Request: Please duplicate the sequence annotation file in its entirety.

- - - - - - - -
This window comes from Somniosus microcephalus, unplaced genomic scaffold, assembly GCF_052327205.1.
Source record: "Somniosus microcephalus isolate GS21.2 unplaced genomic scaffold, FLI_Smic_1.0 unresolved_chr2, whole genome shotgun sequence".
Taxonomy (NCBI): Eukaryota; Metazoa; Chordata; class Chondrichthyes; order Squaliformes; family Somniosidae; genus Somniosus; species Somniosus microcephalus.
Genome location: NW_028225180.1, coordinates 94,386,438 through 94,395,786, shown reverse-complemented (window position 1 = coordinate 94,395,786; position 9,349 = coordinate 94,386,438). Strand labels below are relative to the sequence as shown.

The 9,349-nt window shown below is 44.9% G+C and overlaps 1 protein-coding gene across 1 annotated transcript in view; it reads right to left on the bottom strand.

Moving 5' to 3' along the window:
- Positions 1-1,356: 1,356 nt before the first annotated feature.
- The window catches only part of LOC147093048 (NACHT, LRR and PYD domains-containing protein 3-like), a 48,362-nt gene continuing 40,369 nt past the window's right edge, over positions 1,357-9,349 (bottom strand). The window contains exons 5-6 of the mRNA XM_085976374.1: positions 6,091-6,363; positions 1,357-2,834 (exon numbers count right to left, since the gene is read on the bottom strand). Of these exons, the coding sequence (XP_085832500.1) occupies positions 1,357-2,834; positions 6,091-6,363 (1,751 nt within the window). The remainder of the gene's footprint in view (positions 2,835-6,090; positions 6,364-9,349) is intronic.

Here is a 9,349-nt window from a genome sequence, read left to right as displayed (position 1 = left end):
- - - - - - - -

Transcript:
This window comes from Somniosus microcephalus, unplaced genomic scaffold, assembly GCF_052327205.1.
Source record: "Somniosus microcephalus isolate GS21.2 unplaced genomic scaffold, FLI_Smic_1.0 unresolved_chr2, whole genome shotgun sequence".
Taxonomy (NCBI): Eukaryota; Metazoa; Chordata; class Chondrichthyes; order Squaliformes; family Somniosidae; genus Somniosus; species Somniosus microcephalus.
Genome location: NW_028225180.1, coordinates 94,386,438 through 94,395,786, shown reverse-complemented (window position 1 = coordinate 94,395,786; position 9,349 = coordinate 94,386,438). Strand labels below are relative to the sequence as shown.

The 9,349-nt window shown below is 44.9% G+C and overlaps 1 protein-coding gene across 1 annotated transcript in view; it reads right to left on the bottom strand.

Moving 5' to 3' along the window:
- Positions 1-1,356: 1,356 nt before the first annotated feature.
- The window catches only part of LOC147093048 (NACHT, LRR and PYD domains-containing protein 3-like), a 48,362-nt gene continuing 40,369 nt past the window's right edge, over positions 1,357-9,349 (bottom strand). The window contains exons 5-6 of the mRNA XM_085976374.1: positions 6,091-6,363; positions 1,357-2,834 (exon numbers count right to left, since the gene is read on the bottom strand). Of these exons, the coding sequence (XP_085832500.1) occupies positions 1,357-2,834; positions 6,091-6,363 (1,751 nt within the window). The remainder of the gene's footprint in view (positions 2,835-6,090; positions 6,364-9,349) is intronic.

Here is a 9,349-nt window from a genome sequence, read left to right as displayed (position 1 = left end):